forces and US security. One of the rea- brief. Yet this ie the sum and substance
sons is the well-known tendency to plan of new US MOUT experience.2 In an
the last war. Our last war in Europe was effort to increase the experience base for
fpught over 30 years ago. J$orea in the MOUT planning, we have recently un-
early 1950s and Vietnam in the Iate dertaken an extensive etudy of MOUT in

Ml13IIITel Zaatal M42aimaircralt gun, wldn!y used and highly pralaod kmg urban lighting

1960s were not principally urban wars the Lebanese Civil War. 13 This article
either. will discuss some of the findings and con-
Recognizing that a data and experi- clusions of that study. We shall first dis-
ence base is necessary to serious military cuss tbe approach used.
planning, MOUT analysts sought recent Following the discussion of.method, -
experience in fighting in builtup areas. we shall generally describe the back-
There were, for example, many World ground to and nature of the Lebanese
War 11 battles and much after-action Civil War, including certain anomalies
writing in US, European and Russian that affected the conduct of urban war-
Literature. In the Korean War, Seoul fare. Finally, we ehall note specific
experienced some extensive combat.1~ findings and conclusions.
Yet even the Korean War took place over I The approach taken to study Lebanese
20 years ago with very different weapons MOUT has incorporated two principal
systems and doctrine than would be em- steps. The first was to systematically
ployed today. catalog the questions that a study of ur-

.5
MILITARY KEVIEW

ban operations in Beirut might reason- terial in this article reflects and is baeed
ably be expected to answer given com- almost wholly upon these interviews.
plete and perfect knowledge. 14 These
questions were both general (for exam-
. pie, Was smoke used? Which floors did The LebaneseCivil War: Background
,snipers prefer? To what extent did the
presence of people interfere with military
operations? ) and specific (for example, We do not wish to burden readers with
How were specific holes, once made, copious historical and sociological infor-

., ,
, }

and M42approaching
AMX13 Tel Zaatar Obstruction at Td Zaatar. Note trmchas.

use~? Which floor in which building was mation about the conflict. However, it is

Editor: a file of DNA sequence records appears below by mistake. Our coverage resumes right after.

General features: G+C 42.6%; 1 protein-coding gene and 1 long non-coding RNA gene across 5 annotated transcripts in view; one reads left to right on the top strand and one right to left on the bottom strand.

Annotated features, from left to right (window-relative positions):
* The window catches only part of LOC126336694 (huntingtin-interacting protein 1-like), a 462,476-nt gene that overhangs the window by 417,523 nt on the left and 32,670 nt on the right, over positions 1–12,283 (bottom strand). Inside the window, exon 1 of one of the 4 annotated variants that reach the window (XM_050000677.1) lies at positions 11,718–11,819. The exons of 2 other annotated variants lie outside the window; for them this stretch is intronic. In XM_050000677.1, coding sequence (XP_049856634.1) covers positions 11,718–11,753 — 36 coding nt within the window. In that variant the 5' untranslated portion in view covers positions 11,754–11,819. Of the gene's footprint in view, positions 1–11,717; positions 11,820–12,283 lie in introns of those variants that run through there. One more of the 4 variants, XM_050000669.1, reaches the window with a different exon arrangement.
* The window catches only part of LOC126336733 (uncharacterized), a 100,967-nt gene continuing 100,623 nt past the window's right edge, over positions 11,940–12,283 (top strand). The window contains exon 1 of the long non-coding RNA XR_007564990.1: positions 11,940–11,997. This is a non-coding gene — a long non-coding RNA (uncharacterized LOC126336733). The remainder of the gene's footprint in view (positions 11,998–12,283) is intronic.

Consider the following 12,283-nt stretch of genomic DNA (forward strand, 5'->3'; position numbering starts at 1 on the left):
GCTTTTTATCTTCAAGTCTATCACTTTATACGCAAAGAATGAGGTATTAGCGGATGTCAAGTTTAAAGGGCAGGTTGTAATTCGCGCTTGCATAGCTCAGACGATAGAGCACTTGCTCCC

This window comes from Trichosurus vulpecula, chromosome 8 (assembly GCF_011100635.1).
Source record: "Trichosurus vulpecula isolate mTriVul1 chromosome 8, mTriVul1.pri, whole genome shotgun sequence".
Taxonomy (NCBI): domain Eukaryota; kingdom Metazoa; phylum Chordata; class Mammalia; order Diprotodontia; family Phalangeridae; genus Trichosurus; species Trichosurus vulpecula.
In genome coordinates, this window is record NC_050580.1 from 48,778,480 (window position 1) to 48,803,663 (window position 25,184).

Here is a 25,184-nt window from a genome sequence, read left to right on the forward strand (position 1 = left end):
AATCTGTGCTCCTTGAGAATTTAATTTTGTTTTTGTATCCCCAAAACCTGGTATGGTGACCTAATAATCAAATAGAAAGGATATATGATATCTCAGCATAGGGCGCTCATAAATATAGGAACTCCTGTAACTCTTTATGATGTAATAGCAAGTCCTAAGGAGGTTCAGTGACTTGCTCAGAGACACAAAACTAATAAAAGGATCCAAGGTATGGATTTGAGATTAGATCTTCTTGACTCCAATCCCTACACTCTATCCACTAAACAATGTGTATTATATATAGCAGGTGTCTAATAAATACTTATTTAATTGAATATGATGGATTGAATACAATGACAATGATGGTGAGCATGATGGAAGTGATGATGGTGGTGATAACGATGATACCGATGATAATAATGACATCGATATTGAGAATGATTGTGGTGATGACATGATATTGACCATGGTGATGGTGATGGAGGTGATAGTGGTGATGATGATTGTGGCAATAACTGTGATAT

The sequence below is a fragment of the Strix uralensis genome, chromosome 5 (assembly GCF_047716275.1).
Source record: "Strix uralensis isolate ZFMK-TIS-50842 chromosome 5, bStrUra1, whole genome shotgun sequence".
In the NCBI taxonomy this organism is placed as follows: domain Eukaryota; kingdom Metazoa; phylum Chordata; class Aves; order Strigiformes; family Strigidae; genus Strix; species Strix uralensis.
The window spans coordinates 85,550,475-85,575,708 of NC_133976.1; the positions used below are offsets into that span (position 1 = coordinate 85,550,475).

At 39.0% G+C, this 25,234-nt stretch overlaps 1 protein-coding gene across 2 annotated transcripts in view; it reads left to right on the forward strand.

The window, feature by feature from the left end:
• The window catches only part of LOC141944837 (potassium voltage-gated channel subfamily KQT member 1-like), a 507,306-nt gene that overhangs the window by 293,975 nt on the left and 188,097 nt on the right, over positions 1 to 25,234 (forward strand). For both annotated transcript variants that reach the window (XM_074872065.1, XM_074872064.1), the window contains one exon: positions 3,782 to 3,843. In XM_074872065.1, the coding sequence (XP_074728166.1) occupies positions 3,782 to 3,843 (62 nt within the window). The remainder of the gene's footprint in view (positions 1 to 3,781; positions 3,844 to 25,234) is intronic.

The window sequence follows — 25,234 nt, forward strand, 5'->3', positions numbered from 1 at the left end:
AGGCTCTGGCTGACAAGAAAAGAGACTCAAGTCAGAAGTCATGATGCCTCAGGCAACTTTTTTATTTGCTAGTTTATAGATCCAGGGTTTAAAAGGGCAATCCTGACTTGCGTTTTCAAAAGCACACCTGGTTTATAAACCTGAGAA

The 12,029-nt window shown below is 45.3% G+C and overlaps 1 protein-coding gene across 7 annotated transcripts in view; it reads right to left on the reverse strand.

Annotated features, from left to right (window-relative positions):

preferred by snipers in a specific battle?). important in analyzing the war and in re-
Once the list of questions was com- viewing our findings and conclusions to
pleted, we sifted through the literature in take into account come of the unique as-
search of answers. To accomplish this pects of the war. Every war has its idlo-
step in data collection, we were forced syncracies, but it is a mistake to
first to the construction of a painfully de- disregard them or minimize their impact.
tailed chronology of the Lebanese CiviI Lebanon is a smell, predominantly
War. ) After we completed the literature Arab country located on the eastern
search in English, French and Arabic, Mediterranean shore. It is heavily West-
and turned up, it is safe to say, very ernized, and the capital, Beirut
little detailed information that was re- (population about 800,000 to 1,000,000),
liable, we set about collecting additional is very much a French city in many
data through interviews with a number ways, with expensive boutiquee of Yves
of participants and observers. Tbe ma- Saint-Laurent and sidewalk cafes.

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LEBANON
I

IMI-U,. st,rudllr(xj are, ,(). the most, or biological elements used, Flame was
rt, similar to thoss of France, reflect- generally eschewed in the fighting for
%
I g the period of the French mandate cultural reasons, imd .TIOfighting took
( 1921-43) in architecture, city planning place in the sewer systems for the same
and meet aspects of civil engineering. reaeons.
The structures of this period tend to be The combatants alignments have been
four or five-story sandstone. Newer kaleidoscopic. A group generally
buildings show American design influ- though not with technical accuracy
ence, with many 30 to 40-story hotels described as an amalgam of Muslim left-

Panhard Hispano-Suiza
wih truck-mounted in background

and with exteneive use of reinforced ists and Palestinians confronted another
concrete with glaee or cinder block cur- group of Lebanese who were Christians,
tain walls. mostly Maronites, in the first and second
The war in Lebanon can be divided in- phases. Tbe third pbaee saw the Syrians
to three phases the domestic conflict intervene againet the leftiet-Palestinian